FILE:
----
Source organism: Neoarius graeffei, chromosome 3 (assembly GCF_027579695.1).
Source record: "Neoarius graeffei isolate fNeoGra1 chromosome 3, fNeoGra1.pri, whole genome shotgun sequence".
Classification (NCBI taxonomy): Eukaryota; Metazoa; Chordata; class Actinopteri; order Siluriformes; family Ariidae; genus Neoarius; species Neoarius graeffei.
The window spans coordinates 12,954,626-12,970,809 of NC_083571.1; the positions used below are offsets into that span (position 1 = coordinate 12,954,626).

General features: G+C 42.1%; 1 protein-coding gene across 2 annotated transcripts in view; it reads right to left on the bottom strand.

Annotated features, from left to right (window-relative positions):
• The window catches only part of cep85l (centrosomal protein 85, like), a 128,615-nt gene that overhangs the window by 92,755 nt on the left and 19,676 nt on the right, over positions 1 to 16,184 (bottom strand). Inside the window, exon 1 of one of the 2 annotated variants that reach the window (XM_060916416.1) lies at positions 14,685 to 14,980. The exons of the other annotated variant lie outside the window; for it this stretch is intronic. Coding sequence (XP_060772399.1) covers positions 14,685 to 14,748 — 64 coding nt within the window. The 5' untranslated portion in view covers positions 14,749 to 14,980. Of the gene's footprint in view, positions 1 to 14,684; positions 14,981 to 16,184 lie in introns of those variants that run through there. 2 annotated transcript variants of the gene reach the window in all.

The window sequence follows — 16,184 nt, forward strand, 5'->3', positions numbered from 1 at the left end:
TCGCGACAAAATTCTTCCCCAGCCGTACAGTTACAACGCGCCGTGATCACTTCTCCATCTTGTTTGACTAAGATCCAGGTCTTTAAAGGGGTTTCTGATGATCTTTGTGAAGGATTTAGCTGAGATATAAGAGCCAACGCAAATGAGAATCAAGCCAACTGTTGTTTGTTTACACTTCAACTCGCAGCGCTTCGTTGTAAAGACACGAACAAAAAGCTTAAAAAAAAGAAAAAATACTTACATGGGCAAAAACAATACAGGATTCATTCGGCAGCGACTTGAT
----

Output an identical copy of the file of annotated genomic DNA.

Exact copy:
Source organism: Neoarius graeffei, chromosome 3 (assembly GCF_027579695.1).
Source record: "Neoarius graeffei isolate fNeoGra1 chromosome 3, fNeoGra1.pri, whole genome shotgun sequence".
Classification (NCBI taxonomy): Eukaryota; Metazoa; Chordata; class Actinopteri; order Siluriformes; family Ariidae; genus Neoarius; species Neoarius graeffei.
The window spans coordinates 12,954,626-12,970,809 of NC_083571.1; the positions used below are offsets into that span (position 1 = coordinate 12,954,626).

General features: G+C 42.1%; 1 protein-coding gene across 2 annotated transcripts in view; it reads right to left on the bottom strand.

Annotated features, from left to right (window-relative positions):
• The window catches only part of cep85l (centrosomal protein 85, like), a 128,615-nt gene that overhangs the window by 92,755 nt on the left and 19,676 nt on the right, over positions 1 to 16,184 (bottom strand). Inside the window, exon 1 of one of the 2 annotated variants that reach the window (XM_060916416.1) lies at positions 14,685 to 14,980. The exons of the other annotated variant lie outside the window; for it this stretch is intronic. Coding sequence (XP_060772399.1) covers positions 14,685 to 14,748 — 64 coding nt within the window. The 5' untranslated portion in view covers positions 14,749 to 14,980. Of the gene's footprint in view, positions 1 to 14,684; positions 14,981 to 16,184 lie in introns of those variants that run through there. 2 annotated transcript variants of the gene reach the window in all.

The window sequence follows — 16,184 nt, forward strand, 5'->3', positions numbered from 1 at the left end:
TCGCGACAAAATTCTTCCCCAGCCGTACAGTTACAACGCGCCGTGATCACTTCTCCATCTTGTTTGACTAAGATCCAGGTCTTTAAAGGGGTTTCTGATGATCTTTGTGAAGGATTTAGCTGAGATATAAGAGCCAACGCAAATGAGAATCAAGCCAACTGTTGTTTGTTTACACTTCAACTCGCAGCGCTTCGTTGTAAAGACACGAACAAAAAGCTTAAAAAAAAGAAAAAATACTTACATGGGCAAAAACAATACAGGATTCATTCGGCAGCGACTTGAT